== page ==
In the wake of Democrat Conor Lamb’s upset victory over Republican Rick Saccone in Pennsylvania’s deeply conservative 18th Congressional District this week, the GOP has yet another thing to worry about: Democrats have a 10-point advantage over Republicans in congressional preference in the 2018 midterm elections, according to a new NBC News/Wall Street Journal poll.
Fifty percent of registered voters say they would prefer a Democratic-controlled Congress, while 40 percent say they want Republicans to maintain control. That’s a change from a January NBC News/WSJ Poll that gave Democrats a six-point edge, 49 percent to 43 percent. And among independents, Democrats have a 12-point lead, with 48 percent of independents saying they prefer a Democratic Congress and 36 percent preferring Republicans.
Democrats also appear to have an enthusiasm advantage — 60 percent of Democrats and 64 percent of Clinton voters say they have a high degree of interest in the 2018 midterms. Fifty-four percent of Republicans and 37 percent of independents say the same. Young people, however, lag: Only 37 percent of registered voters ages 18-34 say they’re excited about the 2018 vote.
Republicans have a few reasons to be nervous about the 2018 midterms
Republicans dumped millions of dollars to hold Pennsylvania’s 18th District in a special election on Tuesday between Democrat Conor Lamb and Republican Rick Saccone. Trump carried the district, which won’t exist in November because the state’s Supreme Court redrew the map to tamp down partisan gerrymandering, by about 20 points in 2016. Lamb still eked out a victory over Saccone.
It is an ominous sign for the GOP of what might be to come in the November midterms. In a heavily Republican district, backed by $9 million, and with President Donald Trump having campaigned there just days before, the GOP candidate still couldn’t pull out a win. Other recent special elections that in theory shouldn’t have been close have been — Roy Moore vs. Doug Jones in Alabama, and Jon Ossoff vs. Karen Handel in Georgia, for example.
Moreover, the Pennsylvania special election was the first one where Republicans went all in on their tax cut message, touting the tax bill passed in December that insist will help them win elections in 2018 and beyond. As Vox’s Ella Nilsen and Tara Golshan note, Republicans initially focused on the tax cut messaging in Pennsylvania but by election day had pivoted to decrying so-called sanctuary cities after determining the tax message wasn’t breaking through. (Selling a tax bill that disproportionately benefits the corporations and the wealthy apparently isn’t as easy as anticipated.)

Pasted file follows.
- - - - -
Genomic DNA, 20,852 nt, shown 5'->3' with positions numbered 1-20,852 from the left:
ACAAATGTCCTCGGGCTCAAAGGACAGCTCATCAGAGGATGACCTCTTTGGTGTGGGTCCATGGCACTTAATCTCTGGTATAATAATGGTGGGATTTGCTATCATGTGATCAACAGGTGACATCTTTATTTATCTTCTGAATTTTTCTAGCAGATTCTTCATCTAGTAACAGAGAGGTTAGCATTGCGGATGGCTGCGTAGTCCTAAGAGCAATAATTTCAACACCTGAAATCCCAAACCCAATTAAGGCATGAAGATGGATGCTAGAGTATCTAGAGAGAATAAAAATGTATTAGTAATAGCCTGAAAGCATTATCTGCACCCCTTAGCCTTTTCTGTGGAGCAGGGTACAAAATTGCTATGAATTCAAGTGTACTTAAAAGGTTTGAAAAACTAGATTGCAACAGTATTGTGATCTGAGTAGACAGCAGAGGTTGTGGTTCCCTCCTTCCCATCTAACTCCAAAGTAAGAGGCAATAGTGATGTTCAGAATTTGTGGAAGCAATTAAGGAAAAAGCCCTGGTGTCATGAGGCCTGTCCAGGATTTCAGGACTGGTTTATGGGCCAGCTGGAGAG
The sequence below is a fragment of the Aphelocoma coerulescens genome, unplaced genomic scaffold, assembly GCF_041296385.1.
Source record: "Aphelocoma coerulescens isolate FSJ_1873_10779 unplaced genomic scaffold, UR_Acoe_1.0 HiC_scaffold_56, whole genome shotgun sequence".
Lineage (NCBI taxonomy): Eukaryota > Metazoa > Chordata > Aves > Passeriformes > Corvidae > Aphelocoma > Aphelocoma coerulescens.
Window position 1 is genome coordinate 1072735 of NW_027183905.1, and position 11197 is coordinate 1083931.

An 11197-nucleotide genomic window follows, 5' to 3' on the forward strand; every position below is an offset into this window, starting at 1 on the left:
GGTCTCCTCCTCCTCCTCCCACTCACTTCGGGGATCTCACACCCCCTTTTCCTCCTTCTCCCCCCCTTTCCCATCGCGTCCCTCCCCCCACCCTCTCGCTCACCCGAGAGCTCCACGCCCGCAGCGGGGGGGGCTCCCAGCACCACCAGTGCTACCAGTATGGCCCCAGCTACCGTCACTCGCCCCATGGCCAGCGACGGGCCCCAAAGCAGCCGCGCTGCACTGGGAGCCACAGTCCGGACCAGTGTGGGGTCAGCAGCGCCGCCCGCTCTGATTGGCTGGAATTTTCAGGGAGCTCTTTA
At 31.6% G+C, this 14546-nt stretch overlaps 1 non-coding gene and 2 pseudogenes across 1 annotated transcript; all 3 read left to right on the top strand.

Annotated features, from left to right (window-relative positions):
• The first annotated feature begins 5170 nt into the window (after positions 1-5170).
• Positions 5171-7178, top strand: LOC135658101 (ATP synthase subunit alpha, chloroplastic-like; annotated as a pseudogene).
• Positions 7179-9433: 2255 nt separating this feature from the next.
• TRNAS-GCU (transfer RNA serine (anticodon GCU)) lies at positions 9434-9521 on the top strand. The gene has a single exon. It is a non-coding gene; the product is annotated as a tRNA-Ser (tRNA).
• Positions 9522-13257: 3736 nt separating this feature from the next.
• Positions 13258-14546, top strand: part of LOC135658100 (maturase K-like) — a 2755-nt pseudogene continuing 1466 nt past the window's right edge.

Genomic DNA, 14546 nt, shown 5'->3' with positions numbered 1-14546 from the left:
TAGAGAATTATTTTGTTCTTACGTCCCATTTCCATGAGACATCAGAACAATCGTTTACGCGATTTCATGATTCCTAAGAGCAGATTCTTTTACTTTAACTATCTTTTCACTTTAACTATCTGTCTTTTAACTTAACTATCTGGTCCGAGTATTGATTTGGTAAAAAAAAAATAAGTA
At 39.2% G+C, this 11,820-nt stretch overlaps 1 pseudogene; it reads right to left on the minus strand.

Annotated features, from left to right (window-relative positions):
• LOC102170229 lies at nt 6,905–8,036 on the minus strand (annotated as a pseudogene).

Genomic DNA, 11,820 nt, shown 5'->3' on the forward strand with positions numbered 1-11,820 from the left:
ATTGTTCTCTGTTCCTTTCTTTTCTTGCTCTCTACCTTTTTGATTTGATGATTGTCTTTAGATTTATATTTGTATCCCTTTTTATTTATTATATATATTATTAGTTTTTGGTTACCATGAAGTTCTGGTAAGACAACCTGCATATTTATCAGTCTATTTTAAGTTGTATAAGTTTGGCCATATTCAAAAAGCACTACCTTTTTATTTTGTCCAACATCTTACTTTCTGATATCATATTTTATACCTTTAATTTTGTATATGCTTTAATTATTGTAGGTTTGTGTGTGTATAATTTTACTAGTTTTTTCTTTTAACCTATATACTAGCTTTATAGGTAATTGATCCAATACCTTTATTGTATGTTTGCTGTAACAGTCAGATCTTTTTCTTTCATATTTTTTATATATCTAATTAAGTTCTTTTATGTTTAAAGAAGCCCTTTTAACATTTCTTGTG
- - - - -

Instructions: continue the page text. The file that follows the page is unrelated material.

Democrats have consistently polled better than Republicans on generic Congressional ballots for months. According to RealClearPolitics’ generic ballot polling average, Democrats lead by 7.9 points. In December, RealClearPolitics had them up by about 13 points, but signs point to potentially major gains. Vox’s Andrew Prokop last year laid out how RealClearPolitics’ polling average has played out in actual elections:
- 2002: Republicans +1.7, minor change in Republican-controlled House
- 2004: Tied generic ballot, minor change in Republican-controlled House
- 2006: Democrats +11.5, wave flips House to Democrats
- 2008: Democrats +9, wave further increases Democratic House majority
- 2010: Republicans +9.4, wave flips House to Republicans
- 2012: Republicans +0.2, minor change in Republican-controlled House
- 2014: Republicans +2.4, gains in Republican-controlled House during national GOP wave
- 2016: Democrats +0.6, minor change in Republican-controlled House
Trump’s job approval is getting better. It’s still not helping the broader GOP.
Sunday’s NBC News/WSJ poll found that President Donald Trump’s approval rating stands at 43 percent among all Americans, four points higher than where it was in January. FiveThirtyEight’s average of presidential approval polls finds that 40.2 percent of Americans think Trump is doing a good job as president. On January 1, he was at 37.9 percent on average.
If voters are warming up to Trump slightly (and he still remains historically unpopular compared to his predecessors), that’s not translating to how they feel about Congress. “Trumpism may well help Donald Trump in his 2020 election, but the buck stops there — which is a flashing red light for Republicans in 2017 or 2018,” Democratic pollster Fred Yang, who conducted the NBC/WSJ poll with GOP pollster Bill McInturff, said in a statement accompanying the results.